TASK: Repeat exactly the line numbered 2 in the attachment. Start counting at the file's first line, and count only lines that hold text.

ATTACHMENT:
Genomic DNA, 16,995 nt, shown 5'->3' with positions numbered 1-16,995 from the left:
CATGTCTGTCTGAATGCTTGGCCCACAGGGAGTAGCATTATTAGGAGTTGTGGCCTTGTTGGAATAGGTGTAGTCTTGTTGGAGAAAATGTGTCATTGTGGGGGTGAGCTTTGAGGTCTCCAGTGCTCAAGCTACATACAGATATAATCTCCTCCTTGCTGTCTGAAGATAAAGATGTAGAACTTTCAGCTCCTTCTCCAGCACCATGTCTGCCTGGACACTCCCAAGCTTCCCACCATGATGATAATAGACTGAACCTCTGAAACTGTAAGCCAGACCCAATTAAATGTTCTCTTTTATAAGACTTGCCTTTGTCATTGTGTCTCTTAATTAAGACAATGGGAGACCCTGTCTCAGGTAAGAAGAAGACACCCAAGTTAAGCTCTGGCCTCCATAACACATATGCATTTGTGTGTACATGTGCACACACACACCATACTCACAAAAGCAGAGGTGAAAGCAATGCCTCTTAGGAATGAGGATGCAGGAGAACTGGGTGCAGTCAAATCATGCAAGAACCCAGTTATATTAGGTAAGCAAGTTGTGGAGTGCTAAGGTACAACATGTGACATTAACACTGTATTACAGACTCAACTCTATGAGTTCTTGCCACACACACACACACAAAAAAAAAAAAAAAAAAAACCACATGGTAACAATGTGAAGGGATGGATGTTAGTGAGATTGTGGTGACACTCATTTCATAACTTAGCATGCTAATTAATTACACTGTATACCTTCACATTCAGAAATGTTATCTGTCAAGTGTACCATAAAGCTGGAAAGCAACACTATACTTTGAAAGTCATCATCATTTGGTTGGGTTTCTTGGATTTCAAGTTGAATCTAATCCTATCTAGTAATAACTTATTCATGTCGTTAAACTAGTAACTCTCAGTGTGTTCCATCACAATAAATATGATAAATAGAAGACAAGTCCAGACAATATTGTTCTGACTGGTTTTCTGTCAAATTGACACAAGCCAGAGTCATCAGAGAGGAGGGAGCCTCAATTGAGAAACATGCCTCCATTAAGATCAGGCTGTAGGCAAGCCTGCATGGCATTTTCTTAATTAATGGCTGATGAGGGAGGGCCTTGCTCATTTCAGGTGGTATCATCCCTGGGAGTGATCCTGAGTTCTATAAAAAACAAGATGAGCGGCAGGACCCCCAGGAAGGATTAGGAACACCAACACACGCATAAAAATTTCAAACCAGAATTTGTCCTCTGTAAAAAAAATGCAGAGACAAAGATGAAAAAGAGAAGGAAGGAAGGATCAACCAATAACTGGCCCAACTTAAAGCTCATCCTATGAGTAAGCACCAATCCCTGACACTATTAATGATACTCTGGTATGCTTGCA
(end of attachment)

CATGTCTGTCTGAATGCTTGGCCCACAGGGAGTAGCATTATTAGGAGTTGTGGCCTTGTTGGAATAGGTGTAGTCTTGTTGGAGAAAATGTGTCATTGTGGGGGTGAGCTTTGAGGTCTCCAGTGCTCAAGCTACATACAGATATAATCTCCTCCTTGCTGTCTGAAGATAAAGATGTAGAACTTTCAGCTCCTTCTCCAGCACCATGTCTGCCTGGACACTCCCAAGCTTCCCACCATGATGATAATAGACTGAACCTCTGAAACTGTAAGCCAGACCCAATTAAATGTTCTCTTTTATAAGACTTGCCTTTGTCATTGTGTCTCTTAATTAAGACAATGGGAGACCCTGTCTCAGGTAAGAAGAAGACACCCAAGTTAAGCTCTGGCCTCCATAACACATATGCATTTGTGTGTACATGTGCACACACACACCATACTCACAAAAGCAGAGGTGAAAGCAATGCCTCTTAGGAATGAGGATGCAGGAGAACTGGGTGCAGTCAAATCATGCAAGAACCCAGTTATATTAGGTAAGCAAGTTGTGGAGTGCTAAGGTACAACATGTGACATTAACACTGTATTACAGACTCAACTCTATGAGTTCTTGCCACACACACACACACAAAAAAAAAAAAAAAAAAAACCACATGGTAACAATGTGAAGGGATGGATGTTAGTGAGATTGTGGTGACACTCATTTCATAACTTAGCATGCTAATTAATTACACTGTATACCTTCACATTCAGAAATGTTATCTGTCAAGTGTACCATAAAGCTGGAAAGCAACACTATACTTTGAAAGTCATCATCATTTGGTTGGGTTTCTTGGATTTCAAGTTGAATCTAATCCTATCTAGTAATAACTTATTCATGTCGTTAAACTAGTAACTCTCAGTGTGTTCCATCACAATAAATATGATAAATAGAAGACAAGTCCAGACAATATTGTTCTGACTGGTTTTCTGTCAAATTGACACAAGCCAGAGTCATCAGAGAGGAGGGAGCCTCAATTGAGAAACATGCCTCCATTAAGATCAGGCTGTAGGCAAGCCTGCATGGCATTTTCTTAATTAATGGCTGATGAGGGAGGGCCTTGCTCATTTCAGGTGGTATCATCCCTGGGAGTGATCCTGAGTTCTATAAAAAACAAGATGAGCGGCAGGACCCCCAGGAAGGATTAGGAACACCAACACACGCATAAAAATTTCAAACCAGAATTTGTCCTCTGTAAAAAAAATGCAGAGACAAAGATGAAAAAGAGAAGGAAGGAAGGATCAACCAATAACTGGCCCAACTTAAAGCTCATCCTATGAGTAAGCACCAATCCCTGACACTATTAATGATACTCTGGTATGCTTGCA